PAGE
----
By the seventh critique, we realize how deadly their power game is. The true king is warning his city against those whom they treat as honourable leaders. These leaders are bandits, a den of robbers who will murder God’s anointed for the sake of the honour they crave. Their shame is acting as if they are God’s leaders to gain honour for themselves. They will be brought down, until they honour the one God has appointed (23:39).

The reason Jesus is making such a big deal of this is that it’s exactly what’s wrong with the world. The problem isn’t restricted to Jerusalem. You can trace the world’s problems back to people acting as if they’re gods (Genesis 3:5). The dark shroud over the earth flows from minds that refuse to honour God because we imagine what we could do with that power (Romans 1:21).

The Messiah’s task was to liberate the world from that oppression, into the glorious state it was designed for; reflecting our Father’s glory. He started with Jerusalem. The good news is his leadership: Jesus is Lord is the hope of the world.

That’s why Jesus shamed the sham leaders. The goal of the gospel isn’t primarily to address personal guilt; it’s to return the earth to God’s reign, his honour.

Is that how you read this text?

Matthew 23:13-32 (my translation, compare NIV)
13Woe to you scholars and Pharisees, play-actors, because you block heaven’s reign when it’s right there in front of people. You not only refuse to go in; you prevent those who are going in from going in.

15 Woe to you scholars and Pharisees, play-actors, because you cross sea and dessert to make one convert, and when it happens you turn him into twice the son of Gehenna you are.

16 Woe to you, blind guides! You say, ‘If someone swears by the temple, it’s nothing; but if someone swears by the gold of the temple, they must pay.’ 17 Are you blind and stupid? Which is greater? The gold, or the temple that made the gold holy? 18 And ‘If someone swears by the altar, it’s nothing; but if someone swears by the gift on it, they must pay.’ 19 You’re blind! Which is greater? The gift, or the altar that makes the gift holy? 20 Someone who swore by the altar takes their oath by it and by everything that’s on it, 21 and someone who swore by the temple takes their oath by it and by everything within it. 22 and someone who swore by heaven takes their oath by the throne of God and by the one seated upon it.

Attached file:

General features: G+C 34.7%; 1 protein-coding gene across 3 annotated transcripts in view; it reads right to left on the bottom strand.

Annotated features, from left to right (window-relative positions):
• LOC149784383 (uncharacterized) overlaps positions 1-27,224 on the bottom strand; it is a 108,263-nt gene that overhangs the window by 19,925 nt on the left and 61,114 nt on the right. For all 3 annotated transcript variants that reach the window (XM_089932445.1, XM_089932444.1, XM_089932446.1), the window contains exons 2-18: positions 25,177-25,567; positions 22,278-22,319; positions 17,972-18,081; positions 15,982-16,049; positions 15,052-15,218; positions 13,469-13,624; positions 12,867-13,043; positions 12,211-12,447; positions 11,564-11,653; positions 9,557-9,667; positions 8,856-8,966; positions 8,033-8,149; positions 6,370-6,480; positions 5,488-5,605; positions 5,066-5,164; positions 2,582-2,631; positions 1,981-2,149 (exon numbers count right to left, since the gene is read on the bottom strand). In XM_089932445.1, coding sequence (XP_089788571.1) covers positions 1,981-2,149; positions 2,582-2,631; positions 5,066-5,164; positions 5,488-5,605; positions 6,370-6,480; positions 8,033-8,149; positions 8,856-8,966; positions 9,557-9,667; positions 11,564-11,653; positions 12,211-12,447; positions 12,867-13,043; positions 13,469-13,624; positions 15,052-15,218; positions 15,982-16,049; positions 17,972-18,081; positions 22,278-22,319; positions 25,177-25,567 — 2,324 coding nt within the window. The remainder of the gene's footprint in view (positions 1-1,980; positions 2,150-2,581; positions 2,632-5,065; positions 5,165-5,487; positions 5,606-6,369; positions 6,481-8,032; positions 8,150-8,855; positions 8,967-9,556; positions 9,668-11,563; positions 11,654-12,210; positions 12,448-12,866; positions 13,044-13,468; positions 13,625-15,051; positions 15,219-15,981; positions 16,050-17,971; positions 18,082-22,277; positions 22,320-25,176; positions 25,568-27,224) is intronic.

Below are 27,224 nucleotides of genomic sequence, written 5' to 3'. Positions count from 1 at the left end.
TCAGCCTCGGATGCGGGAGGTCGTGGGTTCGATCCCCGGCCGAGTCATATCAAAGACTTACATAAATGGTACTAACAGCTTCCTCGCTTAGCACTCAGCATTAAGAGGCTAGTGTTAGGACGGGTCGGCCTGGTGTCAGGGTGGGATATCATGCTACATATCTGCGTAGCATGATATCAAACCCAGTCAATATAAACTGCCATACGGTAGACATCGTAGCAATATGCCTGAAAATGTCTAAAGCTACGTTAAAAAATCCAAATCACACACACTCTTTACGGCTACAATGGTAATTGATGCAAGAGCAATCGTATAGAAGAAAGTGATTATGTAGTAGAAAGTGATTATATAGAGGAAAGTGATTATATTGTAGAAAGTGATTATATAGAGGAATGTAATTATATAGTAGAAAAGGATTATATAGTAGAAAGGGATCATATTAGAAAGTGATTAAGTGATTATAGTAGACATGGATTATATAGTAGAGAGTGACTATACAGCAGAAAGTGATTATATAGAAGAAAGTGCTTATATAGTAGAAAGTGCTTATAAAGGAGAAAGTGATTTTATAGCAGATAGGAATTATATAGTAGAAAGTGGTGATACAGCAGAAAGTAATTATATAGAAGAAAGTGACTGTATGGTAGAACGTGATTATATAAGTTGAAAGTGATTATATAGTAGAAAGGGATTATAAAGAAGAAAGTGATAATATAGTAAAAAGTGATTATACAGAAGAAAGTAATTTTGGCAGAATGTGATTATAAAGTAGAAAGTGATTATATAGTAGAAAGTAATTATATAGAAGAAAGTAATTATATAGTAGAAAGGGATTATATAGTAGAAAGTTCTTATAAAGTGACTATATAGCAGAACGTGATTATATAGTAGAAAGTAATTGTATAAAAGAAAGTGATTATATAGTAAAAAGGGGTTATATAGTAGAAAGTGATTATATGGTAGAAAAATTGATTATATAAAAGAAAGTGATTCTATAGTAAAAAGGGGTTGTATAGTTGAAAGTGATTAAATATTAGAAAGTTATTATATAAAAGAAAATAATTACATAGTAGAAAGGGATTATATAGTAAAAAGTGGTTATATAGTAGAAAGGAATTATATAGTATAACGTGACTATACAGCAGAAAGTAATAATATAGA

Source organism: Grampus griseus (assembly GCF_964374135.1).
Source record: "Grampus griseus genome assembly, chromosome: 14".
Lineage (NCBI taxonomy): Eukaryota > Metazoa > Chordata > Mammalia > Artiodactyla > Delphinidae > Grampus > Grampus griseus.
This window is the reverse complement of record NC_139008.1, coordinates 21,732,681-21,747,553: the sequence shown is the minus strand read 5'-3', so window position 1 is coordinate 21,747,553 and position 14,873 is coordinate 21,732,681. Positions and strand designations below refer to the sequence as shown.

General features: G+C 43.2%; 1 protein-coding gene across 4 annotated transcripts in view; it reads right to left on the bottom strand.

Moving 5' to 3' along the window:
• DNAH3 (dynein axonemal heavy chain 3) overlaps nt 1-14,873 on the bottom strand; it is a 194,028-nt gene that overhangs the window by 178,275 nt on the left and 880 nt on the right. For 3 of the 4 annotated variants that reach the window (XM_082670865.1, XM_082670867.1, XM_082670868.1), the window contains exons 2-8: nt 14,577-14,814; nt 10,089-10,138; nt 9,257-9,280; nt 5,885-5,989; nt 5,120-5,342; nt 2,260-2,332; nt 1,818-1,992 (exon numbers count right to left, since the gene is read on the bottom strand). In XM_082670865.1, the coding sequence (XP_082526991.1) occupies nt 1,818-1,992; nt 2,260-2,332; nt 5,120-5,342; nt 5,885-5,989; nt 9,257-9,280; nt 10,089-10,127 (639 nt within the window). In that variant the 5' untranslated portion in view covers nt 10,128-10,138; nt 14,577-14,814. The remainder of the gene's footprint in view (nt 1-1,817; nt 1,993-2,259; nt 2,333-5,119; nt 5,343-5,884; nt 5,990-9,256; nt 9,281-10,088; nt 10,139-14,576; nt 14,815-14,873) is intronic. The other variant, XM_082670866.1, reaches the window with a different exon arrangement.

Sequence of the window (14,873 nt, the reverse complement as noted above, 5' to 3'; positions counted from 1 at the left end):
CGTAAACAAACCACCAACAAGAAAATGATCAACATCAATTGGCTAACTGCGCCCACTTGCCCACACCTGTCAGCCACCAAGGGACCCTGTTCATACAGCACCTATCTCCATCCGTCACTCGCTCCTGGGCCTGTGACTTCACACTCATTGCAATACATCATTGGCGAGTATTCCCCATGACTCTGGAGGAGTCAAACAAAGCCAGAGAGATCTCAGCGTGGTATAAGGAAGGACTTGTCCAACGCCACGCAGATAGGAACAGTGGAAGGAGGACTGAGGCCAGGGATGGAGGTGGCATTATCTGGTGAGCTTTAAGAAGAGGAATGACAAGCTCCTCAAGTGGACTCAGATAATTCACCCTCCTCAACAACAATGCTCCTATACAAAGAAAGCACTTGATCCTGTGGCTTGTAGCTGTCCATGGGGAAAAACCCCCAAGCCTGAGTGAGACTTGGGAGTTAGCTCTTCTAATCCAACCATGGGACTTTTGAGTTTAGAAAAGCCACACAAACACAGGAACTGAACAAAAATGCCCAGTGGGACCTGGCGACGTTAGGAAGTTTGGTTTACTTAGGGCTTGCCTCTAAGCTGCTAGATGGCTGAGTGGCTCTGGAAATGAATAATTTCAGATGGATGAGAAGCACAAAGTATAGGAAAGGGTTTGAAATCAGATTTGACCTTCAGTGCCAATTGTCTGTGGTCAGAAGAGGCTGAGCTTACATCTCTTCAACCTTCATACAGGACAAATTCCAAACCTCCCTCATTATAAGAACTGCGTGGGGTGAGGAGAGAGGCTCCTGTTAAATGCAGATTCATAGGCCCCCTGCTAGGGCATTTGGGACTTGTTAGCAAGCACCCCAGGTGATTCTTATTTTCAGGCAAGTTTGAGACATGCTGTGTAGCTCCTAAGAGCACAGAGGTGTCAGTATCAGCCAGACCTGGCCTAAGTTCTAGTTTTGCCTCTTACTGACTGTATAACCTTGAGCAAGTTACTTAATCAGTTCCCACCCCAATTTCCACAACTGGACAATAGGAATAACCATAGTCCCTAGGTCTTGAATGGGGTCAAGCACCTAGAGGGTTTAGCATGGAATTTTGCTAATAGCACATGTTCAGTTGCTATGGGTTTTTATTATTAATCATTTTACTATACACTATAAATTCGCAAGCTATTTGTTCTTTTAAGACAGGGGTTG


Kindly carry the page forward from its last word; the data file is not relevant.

23 Woe to you, scholars and Pharisees, play-actors, because you tithe your garden herbs — mint, dill, cumin — and overlook the weighty matters of the Law: justice, mercy, faithfulness. Sure, you need to do your things, but not at the cost of the others. 24 Blind guides! Filtering out the gnat, but swallowing a camel.

25 Woe to you, scholars and Pharisees, play-actors, because you cleanse the outside of the cup and the dish that still hold plunder and anarchy inside. 26 Blind Pharisee! First cleanse the inner face of the cup, so its outer face becomes clean too.

27 Woe to you, scholars and Pharisees, play-actors, because you’re like whitened tombs: shiny and stately outside, holding dead bones and unclean rot inside. 28 That’s you: superficially presenting people with what’s right, but inside you’re all pretence and lawlessness.

29 Woe to you, scholars and Pharisees, play-actors, because you construct tombs for the prophets and maintain the tombs of the righteous, 30 and you say, ‘If we’d lived in our ancestors’ time, we would not have been participants in the blood of the prophets.’ 31 You’re giving evidence against yourselves: you are the descendants of those who murdered the prophets. 32 Complete what your ancestors started!

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Author: Allen Browne

Seeking to understand Jesus in the terms he chose to describe himself: son of man (his identity), and kingdom of God (his mission). Riverview College Dean